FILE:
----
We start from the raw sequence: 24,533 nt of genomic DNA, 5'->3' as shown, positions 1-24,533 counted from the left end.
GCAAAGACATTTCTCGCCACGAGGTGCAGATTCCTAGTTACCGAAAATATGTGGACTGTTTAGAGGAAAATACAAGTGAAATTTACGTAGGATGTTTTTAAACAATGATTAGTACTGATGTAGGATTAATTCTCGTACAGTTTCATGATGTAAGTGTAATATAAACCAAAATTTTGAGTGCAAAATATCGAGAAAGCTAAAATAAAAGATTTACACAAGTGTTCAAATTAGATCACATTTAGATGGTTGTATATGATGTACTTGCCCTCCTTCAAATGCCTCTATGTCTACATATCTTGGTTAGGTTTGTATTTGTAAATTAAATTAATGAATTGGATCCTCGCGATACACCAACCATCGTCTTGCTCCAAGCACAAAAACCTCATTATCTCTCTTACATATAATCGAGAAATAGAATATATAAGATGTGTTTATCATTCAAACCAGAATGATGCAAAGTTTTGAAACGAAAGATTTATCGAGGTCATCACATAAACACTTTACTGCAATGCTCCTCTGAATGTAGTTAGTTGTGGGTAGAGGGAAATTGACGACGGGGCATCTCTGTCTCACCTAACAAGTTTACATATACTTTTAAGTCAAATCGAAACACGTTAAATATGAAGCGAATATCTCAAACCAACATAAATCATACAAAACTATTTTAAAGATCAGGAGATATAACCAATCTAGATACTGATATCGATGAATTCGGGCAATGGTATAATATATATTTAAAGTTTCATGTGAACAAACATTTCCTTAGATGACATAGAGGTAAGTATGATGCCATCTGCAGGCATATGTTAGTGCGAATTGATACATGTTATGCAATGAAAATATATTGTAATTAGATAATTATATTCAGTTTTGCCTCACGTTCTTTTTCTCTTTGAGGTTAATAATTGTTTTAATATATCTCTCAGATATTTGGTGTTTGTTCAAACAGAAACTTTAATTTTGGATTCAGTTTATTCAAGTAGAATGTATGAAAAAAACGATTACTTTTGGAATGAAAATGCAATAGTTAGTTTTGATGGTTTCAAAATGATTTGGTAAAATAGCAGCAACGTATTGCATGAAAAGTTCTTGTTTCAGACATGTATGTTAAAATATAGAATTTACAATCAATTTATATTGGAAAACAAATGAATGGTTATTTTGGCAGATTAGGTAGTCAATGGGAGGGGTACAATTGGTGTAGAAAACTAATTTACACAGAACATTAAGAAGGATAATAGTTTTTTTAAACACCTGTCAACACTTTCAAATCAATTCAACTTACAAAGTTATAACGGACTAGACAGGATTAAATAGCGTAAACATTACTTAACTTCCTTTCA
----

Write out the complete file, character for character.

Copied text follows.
We start from the raw sequence: 24,533 nt of genomic DNA, 5'->3' as shown, positions 1-24,533 counted from the left end.
GCAAAGACATTTCTCGCCACGAGGTGCAGATTCCTAGTTACCGAAAATATGTGGACTGTTTAGAGGAAAATACAAGTGAAATTTACGTAGGATGTTTTTAAACAATGATTAGTACTGATGTAGGATTAATTCTCGTACAGTTTCATGATGTAAGTGTAATATAAACCAAAATTTTGAGTGCAAAATATCGAGAAAGCTAAAATAAAAGATTTACACAAGTGTTCAAATTAGATCACATTTAGATGGTTGTATATGATGTACTTGCCCTCCTTCAAATGCCTCTATGTCTACATATCTTGGTTAGGTTTGTATTTGTAAATTAAATTAATGAATTGGATCCTCGCGATACACCAACCATCGTCTTGCTCCAAGCACAAAAACCTCATTATCTCTCTTACATATAATCGAGAAATAGAATATATAAGATGTGTTTATCATTCAAACCAGAATGATGCAAAGTTTTGAAACGAAAGATTTATCGAGGTCATCACATAAACACTTTACTGCAATGCTCCTCTGAATGTAGTTAGTTGTGGGTAGAGGGAAATTGACGACGGGGCATCTCTGTCTCACCTAACAAGTTTACATATACTTTTAAGTCAAATCGAAACACGTTAAATATGAAGCGAATATCTCAAACCAACATAAATCATACAAAACTATTTTAAAGATCAGGAGATATAACCAATCTAGATACTGATATCGATGAATTCGGGCAATGGTATAATATATATTTAAAGTTTCATGTGAACAAACATTTCCTTAGATGACATAGAGGTAAGTATGATGCCATCTGCAGGCATATGTTAGTGCGAATTGATACATGTTATGCAATGAAAATATATTGTAATTAGATAATTATATTCAGTTTTGCCTCACGTTCTTTTTCTCTTTGAGGTTAATAATTGTTTTAATATATCTCTCAGATATTTGGTGTTTGTTCAAACAGAAACTTTAATTTTGGATTCAGTTTATTCAAGTAGAATGTATGAAAAAAACGATTACTTTTGGAATGAAAATGCAATAGTTAGTTTTGATGGTTTCAAAATGATTTGGTAAAATAGCAGCAACGTATTGCATGAAAAGTTCTTGTTTCAGACATGTATGTTAAAATATAGAATTTACAATCAATTTATATTGGAAAACAAATGAATGGTTATTTTGGCAGATTAGGTAGTCAATGGGAGGGGTACAATTGGTGTAGAAAACTAATTTACACAGAACATTAAGAAGGATAATAGTTTTTTTAAACACCTGTCAACACTTTCAAATCAATTCAACTTACAAAGTTATAACGGACTAGACAGGATTAAATAGCGTAAACATTACTTAACTTCCTTTCA